No, I always have ambivalent responses when look at my own work. Most of my flinch moments come from what I see as prose issues — too many commas, too flowery when not necessary, etc. — rather than story choices. I think I’ve always had a pretty good grasp of story and character, so the main things I see that I wish I could change are almost always technical things about the writing itself.

On the other hand, I’m always pleasantly surprised when my older work isn’t as lame as I sometimes fear it might be.

Cover of River of Blue Fire, second volume of "Otherland".

Cover of River of Blue Fire, second volume of “Otherland”.

OA.com: You’ve said that you are interested in writing some more Orlando (from “Otherland”) stories. Do you think this desire might turn into a book or even a new series? Is there any particular Otherland sim you would like to revisit and flesh out more?

Tad: It’s not so much any one simulation as that I’d like to 1) make more simulations, 2) explore how the Otherland network is changing as it becomes more “alive” and self-aware, or at least self-regulating, and 3) I think Orlando’s situation is interesting in and of itself, as detailed in “Happiest Dead Boy”. Plus, I’m interested in the idea that some of the artificial life-forms (or semi-life-forms) in the network might want to bring Dread back, for weird pseudo-religious ideas of their own.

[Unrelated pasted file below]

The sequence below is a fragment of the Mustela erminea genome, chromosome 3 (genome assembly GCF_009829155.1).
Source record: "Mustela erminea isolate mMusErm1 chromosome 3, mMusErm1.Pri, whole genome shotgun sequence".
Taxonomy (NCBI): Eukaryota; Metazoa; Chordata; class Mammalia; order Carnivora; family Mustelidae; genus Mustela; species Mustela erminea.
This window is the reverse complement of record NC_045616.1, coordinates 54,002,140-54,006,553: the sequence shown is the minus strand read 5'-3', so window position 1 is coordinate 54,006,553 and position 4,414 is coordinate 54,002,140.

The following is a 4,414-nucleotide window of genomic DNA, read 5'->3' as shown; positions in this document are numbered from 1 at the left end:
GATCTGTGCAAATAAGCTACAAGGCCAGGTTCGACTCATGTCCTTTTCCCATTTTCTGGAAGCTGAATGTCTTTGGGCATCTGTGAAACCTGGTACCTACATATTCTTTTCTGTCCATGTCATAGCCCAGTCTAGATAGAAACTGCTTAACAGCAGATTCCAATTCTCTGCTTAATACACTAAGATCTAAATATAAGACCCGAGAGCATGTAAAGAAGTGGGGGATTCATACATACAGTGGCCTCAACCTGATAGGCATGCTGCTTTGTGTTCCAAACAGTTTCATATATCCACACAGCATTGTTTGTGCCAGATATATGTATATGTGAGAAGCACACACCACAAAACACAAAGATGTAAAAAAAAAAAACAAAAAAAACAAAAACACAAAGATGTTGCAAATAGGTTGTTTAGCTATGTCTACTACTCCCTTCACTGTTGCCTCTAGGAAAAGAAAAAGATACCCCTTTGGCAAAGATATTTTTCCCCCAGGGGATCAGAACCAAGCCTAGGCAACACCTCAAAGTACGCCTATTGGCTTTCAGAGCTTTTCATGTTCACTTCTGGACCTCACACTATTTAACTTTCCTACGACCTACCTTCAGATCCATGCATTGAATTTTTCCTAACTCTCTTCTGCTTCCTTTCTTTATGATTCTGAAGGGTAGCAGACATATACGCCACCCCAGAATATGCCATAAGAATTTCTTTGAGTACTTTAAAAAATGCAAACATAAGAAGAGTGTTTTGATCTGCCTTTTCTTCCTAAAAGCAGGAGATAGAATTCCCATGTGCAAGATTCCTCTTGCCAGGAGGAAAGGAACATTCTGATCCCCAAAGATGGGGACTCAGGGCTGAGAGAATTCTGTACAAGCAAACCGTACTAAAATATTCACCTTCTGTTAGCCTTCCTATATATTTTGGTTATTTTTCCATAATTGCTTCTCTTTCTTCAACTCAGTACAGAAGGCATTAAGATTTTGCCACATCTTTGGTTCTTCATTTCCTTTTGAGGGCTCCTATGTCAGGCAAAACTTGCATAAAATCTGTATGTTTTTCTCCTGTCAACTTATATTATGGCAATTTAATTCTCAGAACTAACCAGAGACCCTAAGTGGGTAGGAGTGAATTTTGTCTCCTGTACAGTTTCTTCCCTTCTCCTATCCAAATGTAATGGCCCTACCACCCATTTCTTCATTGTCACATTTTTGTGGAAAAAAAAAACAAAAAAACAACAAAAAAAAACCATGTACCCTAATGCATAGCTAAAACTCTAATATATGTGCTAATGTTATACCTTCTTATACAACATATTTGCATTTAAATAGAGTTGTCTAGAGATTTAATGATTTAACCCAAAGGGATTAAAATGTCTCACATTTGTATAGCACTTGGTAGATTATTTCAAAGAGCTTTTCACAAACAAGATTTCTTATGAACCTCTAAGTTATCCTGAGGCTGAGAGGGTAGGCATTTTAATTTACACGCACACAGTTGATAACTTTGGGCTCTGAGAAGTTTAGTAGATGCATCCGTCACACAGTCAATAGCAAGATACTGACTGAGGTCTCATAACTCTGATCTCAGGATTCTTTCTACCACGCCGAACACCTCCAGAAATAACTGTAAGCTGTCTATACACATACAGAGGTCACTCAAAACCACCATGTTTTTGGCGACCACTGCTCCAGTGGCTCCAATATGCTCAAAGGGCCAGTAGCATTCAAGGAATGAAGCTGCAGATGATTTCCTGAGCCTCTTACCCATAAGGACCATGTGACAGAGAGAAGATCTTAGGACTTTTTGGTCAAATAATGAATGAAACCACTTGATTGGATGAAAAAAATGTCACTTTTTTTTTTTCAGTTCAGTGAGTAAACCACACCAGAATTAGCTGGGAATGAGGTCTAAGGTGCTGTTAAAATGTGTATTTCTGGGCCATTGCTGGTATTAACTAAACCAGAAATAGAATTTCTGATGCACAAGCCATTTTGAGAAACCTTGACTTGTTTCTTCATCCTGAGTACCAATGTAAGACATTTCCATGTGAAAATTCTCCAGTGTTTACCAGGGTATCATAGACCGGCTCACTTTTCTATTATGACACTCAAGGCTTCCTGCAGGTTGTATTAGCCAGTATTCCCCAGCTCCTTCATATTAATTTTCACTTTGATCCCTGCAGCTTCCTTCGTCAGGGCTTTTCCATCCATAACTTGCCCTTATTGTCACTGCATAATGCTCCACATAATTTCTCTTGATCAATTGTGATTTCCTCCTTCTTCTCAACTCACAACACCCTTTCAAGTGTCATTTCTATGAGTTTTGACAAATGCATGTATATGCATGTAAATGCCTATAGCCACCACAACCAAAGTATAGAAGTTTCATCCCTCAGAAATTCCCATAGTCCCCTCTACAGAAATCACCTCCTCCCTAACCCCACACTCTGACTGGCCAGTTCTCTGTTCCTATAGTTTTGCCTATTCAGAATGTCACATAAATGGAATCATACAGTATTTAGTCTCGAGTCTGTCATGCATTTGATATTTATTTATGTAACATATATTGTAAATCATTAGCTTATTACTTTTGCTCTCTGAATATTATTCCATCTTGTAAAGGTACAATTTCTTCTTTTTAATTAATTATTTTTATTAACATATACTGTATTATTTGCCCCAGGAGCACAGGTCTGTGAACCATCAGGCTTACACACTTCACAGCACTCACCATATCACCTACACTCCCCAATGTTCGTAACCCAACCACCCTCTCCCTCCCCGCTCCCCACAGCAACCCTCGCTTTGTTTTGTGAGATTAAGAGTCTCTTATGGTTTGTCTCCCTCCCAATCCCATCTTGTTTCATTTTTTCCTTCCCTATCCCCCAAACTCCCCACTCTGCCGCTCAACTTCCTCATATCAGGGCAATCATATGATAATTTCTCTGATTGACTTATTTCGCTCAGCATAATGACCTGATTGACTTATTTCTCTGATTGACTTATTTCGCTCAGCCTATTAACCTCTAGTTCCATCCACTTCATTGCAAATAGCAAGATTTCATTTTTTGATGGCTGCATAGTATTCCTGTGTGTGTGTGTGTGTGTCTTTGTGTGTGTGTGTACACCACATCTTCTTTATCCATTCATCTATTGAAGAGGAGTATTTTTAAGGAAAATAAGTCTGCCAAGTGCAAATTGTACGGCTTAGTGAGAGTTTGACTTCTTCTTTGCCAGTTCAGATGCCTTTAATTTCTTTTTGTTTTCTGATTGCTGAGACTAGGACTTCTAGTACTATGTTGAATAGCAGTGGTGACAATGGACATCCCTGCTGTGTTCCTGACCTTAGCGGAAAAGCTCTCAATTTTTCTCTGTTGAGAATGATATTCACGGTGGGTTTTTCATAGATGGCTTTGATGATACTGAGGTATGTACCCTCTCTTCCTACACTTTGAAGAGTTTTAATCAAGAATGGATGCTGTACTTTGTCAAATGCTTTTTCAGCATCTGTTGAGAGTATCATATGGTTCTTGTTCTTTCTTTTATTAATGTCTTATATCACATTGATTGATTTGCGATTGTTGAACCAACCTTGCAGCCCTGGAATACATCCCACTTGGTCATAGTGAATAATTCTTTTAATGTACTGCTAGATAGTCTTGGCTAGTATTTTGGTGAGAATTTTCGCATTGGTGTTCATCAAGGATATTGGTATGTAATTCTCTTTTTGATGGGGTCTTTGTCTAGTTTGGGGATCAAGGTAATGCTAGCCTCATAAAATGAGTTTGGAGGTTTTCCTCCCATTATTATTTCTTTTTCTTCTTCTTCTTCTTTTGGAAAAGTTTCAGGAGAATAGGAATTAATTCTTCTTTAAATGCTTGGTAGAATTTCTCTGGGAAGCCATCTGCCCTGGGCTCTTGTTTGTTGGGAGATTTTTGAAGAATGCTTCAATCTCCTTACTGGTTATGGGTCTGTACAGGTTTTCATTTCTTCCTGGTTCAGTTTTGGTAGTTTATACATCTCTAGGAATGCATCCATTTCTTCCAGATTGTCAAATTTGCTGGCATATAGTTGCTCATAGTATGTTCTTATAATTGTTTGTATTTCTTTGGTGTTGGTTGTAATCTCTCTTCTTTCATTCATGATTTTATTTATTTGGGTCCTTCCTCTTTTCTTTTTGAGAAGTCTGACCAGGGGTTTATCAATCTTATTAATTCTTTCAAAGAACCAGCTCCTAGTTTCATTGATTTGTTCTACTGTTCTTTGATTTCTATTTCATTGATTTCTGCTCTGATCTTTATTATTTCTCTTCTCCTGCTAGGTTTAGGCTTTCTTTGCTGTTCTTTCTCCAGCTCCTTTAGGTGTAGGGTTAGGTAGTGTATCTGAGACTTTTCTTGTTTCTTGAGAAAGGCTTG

OA.com: You resisted returning to Osten Ard for a long time; now that you’re back, do you ever find yourself thinking, “What the heck am I doing here?”

Tad: Every goddamn day. Especially when I’m trying to remember history and stuff from the first volumes, which is all the time, instead of just being able to make things up from scratch. But as mentioned, it’s also a really fun challenge. Not to sound like a complete sap, but that’s a big part of what I love about writing, too. I know I won’t please everyone, but it will be fun to see if I can at least please a few people.

OA.com: Readers are re-reading “Memory, Sorrow and Thorn” far and wide in anticipation of the new books. And their responses seem uniformly positive. Do you think “veteran” readers of MS&T will enjoy the new books just as much? Why or why not?